Court Throws Out Charges Against Obama Protester

     (CN) – A Vermont man should not have been convicted of disorderly conduct for allegedly calling President Barack Obama and his potential supporters “terrorists” during the 2008 election campaign, the state Supreme Court ruled.
     Brian Albarelli was charged in Chittenden District Court for his conduct at a voter-registration table in Burlington hosted by Vermonters for Hope. He was convicted and sentenced to four to five days on a work crew.
     After approaching the table “sheepishly,” Albarelli told a volunteer that he was unsure of how he would cast his vote, according to the ruling, summarizing the prosecution’s evidence. Witnesses testified that Albarelli quickly changed his tone by “loudly expressing his views and accusing Obama and those who were about to register to vote of being ‘terrorists,'” the court noted.
     Albarelli allegedly left about 20 minutes after police arrived.
     Prosecutors said Albarelli and another man returned two days later and cut off supporters from approaching the Vermonters for Hope table. Police ticketed Albarelli for disorderly conduct.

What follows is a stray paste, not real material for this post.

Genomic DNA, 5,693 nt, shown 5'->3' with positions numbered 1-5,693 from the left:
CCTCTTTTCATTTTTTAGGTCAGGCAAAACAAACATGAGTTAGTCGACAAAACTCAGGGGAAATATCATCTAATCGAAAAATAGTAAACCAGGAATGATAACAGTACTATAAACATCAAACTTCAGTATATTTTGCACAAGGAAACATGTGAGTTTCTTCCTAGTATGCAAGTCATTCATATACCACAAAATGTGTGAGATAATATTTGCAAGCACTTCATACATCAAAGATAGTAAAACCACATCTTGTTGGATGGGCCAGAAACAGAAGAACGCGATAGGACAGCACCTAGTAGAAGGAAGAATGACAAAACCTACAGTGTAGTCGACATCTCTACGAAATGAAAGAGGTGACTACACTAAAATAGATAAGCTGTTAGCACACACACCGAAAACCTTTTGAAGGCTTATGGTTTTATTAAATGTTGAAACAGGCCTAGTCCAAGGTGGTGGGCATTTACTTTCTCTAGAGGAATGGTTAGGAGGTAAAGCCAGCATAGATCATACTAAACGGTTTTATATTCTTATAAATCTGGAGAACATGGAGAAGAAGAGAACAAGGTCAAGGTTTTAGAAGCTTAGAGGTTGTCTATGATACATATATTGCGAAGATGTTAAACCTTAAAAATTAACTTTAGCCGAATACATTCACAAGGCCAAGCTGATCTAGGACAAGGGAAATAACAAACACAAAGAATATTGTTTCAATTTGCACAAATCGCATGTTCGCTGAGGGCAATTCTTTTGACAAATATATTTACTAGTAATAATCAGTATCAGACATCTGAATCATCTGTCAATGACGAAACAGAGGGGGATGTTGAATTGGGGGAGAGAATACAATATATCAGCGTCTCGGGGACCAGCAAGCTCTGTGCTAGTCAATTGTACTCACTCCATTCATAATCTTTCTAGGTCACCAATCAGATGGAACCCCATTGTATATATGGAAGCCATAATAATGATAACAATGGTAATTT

When a Chittenden jury ultimately convicted Albarelli, a judge rejected Albarelli’s motion for acquittal without explanation. He appealed to the state’s high court, claiming that he was wrongfully punished for exercising his free speech.
     The Vermont Supreme Court agreed with Albarelli and reversed the conviction on Feb. 18.
     “In the information, the state defined the behavior as ‘yelling aggressively,'” Justice John Dooley wrote for the court. “However the evidence is characterized, the facts relied upon by the state, when viewed in their entirety, do not enable a jury to reasonably conclude that defendant engaged in threatening behavior … the behavior must convey the intent to harm another person. We cannot find that defendant’s actions conveyed that intent.”
     
     CORRECTION – The original version of this article recounted the events as described by the prosecution in support of their disorderly-conduct charge, but failed to attribute them as such. Courthouse News regrets the error.

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